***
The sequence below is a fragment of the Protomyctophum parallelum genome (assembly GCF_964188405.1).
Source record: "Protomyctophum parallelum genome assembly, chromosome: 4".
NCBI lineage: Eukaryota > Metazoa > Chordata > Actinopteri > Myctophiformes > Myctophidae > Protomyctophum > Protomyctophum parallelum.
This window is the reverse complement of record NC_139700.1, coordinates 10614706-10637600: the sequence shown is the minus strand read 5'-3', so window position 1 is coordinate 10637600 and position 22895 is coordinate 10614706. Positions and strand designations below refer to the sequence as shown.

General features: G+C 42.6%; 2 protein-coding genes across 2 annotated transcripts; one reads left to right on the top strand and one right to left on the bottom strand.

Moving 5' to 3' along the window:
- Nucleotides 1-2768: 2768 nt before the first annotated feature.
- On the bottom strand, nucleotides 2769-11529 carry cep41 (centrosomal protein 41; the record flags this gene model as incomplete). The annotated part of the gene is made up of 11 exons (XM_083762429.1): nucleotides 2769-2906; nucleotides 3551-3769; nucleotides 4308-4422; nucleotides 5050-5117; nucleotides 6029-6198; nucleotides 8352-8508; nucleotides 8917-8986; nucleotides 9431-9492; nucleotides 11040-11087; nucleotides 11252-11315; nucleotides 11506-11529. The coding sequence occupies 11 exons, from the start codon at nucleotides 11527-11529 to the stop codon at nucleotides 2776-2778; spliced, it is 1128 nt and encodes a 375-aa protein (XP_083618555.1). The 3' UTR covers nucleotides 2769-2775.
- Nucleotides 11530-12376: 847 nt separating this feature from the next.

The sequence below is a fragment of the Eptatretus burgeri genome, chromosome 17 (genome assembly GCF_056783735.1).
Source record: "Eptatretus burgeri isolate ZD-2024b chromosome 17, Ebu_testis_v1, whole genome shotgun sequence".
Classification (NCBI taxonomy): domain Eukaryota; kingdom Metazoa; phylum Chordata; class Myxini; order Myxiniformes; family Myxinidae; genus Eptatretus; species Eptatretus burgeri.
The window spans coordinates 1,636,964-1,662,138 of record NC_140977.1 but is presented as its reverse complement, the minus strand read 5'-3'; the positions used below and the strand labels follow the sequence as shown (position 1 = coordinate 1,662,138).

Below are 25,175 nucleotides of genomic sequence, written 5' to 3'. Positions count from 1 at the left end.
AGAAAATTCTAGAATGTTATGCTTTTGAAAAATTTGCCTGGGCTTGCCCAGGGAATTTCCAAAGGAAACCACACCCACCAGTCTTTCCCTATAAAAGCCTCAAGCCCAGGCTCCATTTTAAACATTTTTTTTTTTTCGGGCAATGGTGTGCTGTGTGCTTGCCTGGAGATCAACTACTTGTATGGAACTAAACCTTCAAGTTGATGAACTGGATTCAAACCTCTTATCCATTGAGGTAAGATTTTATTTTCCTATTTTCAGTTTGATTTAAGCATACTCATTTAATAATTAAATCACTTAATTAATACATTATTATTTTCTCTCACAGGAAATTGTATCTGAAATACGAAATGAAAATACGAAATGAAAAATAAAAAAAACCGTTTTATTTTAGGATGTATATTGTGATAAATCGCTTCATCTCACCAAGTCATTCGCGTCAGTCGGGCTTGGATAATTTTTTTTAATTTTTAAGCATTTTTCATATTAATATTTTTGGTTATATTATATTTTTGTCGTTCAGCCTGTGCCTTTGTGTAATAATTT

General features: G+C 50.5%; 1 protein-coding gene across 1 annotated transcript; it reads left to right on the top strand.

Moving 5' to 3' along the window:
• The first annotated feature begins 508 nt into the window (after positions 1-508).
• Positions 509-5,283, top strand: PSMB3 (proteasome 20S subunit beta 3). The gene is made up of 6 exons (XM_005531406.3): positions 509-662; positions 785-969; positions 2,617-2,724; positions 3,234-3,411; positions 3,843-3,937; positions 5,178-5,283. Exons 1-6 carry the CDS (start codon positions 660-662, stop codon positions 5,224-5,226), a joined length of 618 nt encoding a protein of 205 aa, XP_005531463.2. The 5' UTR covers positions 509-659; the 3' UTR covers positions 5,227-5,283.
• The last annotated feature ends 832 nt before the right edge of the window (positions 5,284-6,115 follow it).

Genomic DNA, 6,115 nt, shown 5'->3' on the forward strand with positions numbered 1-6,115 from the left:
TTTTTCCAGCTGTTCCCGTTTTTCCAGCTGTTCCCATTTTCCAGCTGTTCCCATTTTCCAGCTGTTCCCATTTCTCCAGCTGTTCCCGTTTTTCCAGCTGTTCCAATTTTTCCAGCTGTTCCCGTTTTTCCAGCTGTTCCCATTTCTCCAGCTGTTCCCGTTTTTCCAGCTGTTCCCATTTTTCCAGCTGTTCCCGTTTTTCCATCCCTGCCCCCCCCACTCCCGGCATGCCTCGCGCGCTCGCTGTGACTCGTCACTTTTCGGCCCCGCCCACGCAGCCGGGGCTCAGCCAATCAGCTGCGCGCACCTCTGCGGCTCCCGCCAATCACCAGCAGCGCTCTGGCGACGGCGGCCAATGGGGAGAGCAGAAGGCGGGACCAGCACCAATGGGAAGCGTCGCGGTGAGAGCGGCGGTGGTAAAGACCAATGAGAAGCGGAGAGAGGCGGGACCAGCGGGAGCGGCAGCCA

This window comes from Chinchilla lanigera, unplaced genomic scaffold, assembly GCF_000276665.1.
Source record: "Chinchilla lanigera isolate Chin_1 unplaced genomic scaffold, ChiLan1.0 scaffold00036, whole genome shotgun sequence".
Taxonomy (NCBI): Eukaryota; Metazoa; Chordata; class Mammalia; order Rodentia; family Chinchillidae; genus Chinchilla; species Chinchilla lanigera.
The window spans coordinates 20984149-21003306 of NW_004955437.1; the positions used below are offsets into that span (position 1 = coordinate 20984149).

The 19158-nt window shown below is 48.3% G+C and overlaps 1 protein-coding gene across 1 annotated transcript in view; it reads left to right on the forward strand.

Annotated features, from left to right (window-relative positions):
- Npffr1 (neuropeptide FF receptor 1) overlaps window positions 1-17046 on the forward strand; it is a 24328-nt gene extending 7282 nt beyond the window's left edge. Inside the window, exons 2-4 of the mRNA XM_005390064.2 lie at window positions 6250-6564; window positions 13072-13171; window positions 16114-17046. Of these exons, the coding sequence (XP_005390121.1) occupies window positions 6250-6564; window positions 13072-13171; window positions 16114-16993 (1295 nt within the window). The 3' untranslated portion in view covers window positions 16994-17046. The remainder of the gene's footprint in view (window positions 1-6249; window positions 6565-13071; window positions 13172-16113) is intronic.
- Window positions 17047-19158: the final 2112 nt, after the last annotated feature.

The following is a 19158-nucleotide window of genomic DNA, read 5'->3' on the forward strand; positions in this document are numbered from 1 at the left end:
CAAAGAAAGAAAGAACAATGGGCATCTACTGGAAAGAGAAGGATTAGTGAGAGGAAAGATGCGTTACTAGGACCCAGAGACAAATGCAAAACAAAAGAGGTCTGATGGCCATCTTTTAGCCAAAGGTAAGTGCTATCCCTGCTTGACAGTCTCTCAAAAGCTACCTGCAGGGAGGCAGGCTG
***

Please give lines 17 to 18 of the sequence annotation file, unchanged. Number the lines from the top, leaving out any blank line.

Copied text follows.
Moving 5' to 3' along the window:
• The first annotated feature begins 508 nt into the window (after positions 1-508).